Speech Therapy Basics

Speech therapy is a form of rehabilitation that addresses speech and language disorders. These disorders can be present from birth, or as a result of stroke, trauma, developmental delays, brain injury or disease. Speech therapy helps with communication and swallowing issues. It also helps children with developmental delays improve their language skills.

Speech therapy, also known as speech-language pathology, is a field that focuses on helping individuals develop and improve their communication skills. Speech pathologists (SLPs) work with people who have a difficulty communicating or swallowing. They often work with people in schools, hospitals, nursing care facilities, rehabilitation centers, and private practices.

Speech therapy can help people of all ages—from infants to the elderly—with a variety of disorders. A person may need speech therapy for problems such as:

  • Articulation disorder

This is when a person has problems speaking clearly. They may not be able to produce certain sounds or they may say sounds incorrectly.

  • Stuttering

When someone stutters they have trouble saying words or parts of words. They may repeat or prolong sounds, syllables, or words.

  • Aphasia

This is an impairment of language that occurs after brain damage (usually due to stroke). It can affect a person’s ability to speak, understand speech, write, and read.

  • Voice disorders

These involve changes in pitch, volume, and quality of voice. For example the voice may sound hoarse or strained or be too soft or loud. People with voice disorders may find it difficult to speak for long periods without losing their voice.

Speech therapy is the treatment of communication problems. Most often, speech therapy is used to help people gain the ability to speak clearly and fluently—but it can also be used for other purposes, such as improving your ability to swallow or helping you learn how to use an artificial voice box.

Speech therapists help patients improve their speech and language skills. Speech and language are two of the most important aspects of communication, so it’s no surprise that these therapists are in high demand. Speech therapists may work with people who have trouble speaking or understanding others’ speech. They may also be called upon to treat people who suffer from hearing loss or stuttering.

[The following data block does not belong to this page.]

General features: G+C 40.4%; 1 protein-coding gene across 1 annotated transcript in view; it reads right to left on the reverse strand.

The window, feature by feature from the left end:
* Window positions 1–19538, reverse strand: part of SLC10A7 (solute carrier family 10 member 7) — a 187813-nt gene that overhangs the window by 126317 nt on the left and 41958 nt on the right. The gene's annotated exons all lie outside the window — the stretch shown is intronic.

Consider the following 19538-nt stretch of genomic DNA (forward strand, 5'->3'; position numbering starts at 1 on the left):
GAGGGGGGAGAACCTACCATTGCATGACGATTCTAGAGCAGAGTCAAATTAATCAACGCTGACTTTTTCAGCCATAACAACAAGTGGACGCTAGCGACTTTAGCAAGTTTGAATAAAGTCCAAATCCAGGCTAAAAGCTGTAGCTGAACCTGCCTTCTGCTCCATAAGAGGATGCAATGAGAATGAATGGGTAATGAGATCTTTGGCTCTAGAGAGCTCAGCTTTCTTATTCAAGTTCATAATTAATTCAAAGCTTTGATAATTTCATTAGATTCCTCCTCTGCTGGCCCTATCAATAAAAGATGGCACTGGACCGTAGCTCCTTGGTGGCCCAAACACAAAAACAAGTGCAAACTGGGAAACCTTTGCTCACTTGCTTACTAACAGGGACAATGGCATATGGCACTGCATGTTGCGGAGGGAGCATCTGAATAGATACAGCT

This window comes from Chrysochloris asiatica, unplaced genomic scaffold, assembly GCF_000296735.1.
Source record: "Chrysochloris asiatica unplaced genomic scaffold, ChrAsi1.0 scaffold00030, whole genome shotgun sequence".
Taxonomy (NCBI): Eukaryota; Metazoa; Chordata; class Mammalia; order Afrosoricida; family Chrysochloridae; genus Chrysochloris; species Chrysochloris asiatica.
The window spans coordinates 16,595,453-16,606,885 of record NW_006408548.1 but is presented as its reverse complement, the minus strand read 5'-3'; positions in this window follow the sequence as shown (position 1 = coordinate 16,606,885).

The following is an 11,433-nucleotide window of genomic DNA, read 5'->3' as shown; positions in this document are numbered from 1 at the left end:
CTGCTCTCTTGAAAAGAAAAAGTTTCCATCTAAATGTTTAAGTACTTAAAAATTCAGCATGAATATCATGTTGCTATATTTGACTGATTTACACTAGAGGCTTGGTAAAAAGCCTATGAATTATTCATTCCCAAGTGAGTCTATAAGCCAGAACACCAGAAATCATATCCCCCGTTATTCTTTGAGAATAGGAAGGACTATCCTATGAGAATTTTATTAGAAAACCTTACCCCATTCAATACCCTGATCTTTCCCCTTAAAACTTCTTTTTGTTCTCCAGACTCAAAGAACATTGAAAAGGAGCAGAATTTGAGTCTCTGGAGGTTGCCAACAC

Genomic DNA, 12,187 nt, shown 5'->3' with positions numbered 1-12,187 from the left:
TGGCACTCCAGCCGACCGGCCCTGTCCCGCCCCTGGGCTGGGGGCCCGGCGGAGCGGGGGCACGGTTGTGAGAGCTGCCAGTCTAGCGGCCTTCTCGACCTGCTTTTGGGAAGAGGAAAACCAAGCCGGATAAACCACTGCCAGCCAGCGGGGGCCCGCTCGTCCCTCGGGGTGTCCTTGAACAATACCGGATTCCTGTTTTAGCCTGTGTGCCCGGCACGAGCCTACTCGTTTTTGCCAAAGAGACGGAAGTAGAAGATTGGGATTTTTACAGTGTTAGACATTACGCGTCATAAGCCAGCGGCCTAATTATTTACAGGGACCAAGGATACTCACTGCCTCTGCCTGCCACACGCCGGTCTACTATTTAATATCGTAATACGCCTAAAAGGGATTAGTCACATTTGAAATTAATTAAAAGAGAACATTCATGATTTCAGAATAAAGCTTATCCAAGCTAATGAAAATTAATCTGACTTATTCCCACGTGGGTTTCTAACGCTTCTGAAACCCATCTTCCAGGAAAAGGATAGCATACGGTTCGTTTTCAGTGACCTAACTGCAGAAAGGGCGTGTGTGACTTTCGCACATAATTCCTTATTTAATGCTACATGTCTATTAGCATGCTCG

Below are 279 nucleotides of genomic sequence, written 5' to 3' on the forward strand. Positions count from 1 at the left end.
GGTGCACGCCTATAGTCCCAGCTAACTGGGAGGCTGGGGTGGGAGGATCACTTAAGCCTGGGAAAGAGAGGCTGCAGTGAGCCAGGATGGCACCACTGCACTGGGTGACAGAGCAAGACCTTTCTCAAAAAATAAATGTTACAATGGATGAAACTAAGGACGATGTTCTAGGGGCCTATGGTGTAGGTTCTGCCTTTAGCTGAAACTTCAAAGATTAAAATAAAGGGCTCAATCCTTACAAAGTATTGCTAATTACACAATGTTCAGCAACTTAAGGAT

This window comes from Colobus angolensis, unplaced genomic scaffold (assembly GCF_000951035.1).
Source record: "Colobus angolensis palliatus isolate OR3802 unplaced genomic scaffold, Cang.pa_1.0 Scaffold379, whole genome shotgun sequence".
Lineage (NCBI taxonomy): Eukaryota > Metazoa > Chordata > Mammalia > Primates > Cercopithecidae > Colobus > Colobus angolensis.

Speech therapy is a treatment for individuals who have difficulty speaking, swallowing, or breathing due to medical conditions such as stroke or head injury, developmental delays such as cerebral palsy or autism spectrum disorder (ASD), and other conditions that require intervention. Speech therapists work with patients to help improve their communication skills by teaching them strategies for managing their symptoms and preventing them from interfering with everyday tasks such as eating or walking across the room.

Speech therapists are trained to help people with their speech problems. They can help people who have had strokes or brain injuries, or who have autism or other developmental disorders. There are also speech therapists who work in schools helping children with language and communication skills.

There are different types of speech therapy. One type of speech therapy is called “augmentative communication,” which teaches people how to communicate using pictures, symbols or sounds instead of words when they can’t speak clearly enough for others to understand them.

Another type of speech therapy is called “differential diagnosis.” This helps identify why a person has trouble speaking by identifying what isn’t working properly (such as the muscles in your mouth or throat) and how this affects their ability to speak clearly and easily without extra effort on their part.

Tools for Speech Therapy 

  • A mirror, which allows the patient to see how they sound when they speak. It also helps them understand what it looks like when someone else speaks by comparing their own mouths with that of the person in the mirror.
  • A stethoscope, which allows you to listen to your own voice as you speak so that you can learn about your vocal quality. You can also listen to other people’s voices and compare them with yours.
  • A strobe light or other visual aids, which help you learn how to read lips better so that you can better understand what people are saying when they talk without making any noise themselves (such as whispering).
  • A microphone and/or speakers (depending on whether you’re using one or two), which allow you to hear yourself better while speaking so that you can make adjustments based on how it sounds in real time rather than having wait until later before making any changes.”
  • Chart paper is used so that a therapist can write down notes about their patient’s progress, or to keep track of what exercises they’ve been doing in therapy sessions. It’s also useful for writing down goals for each session (such as learning how to pronounce certain sounds correctly).

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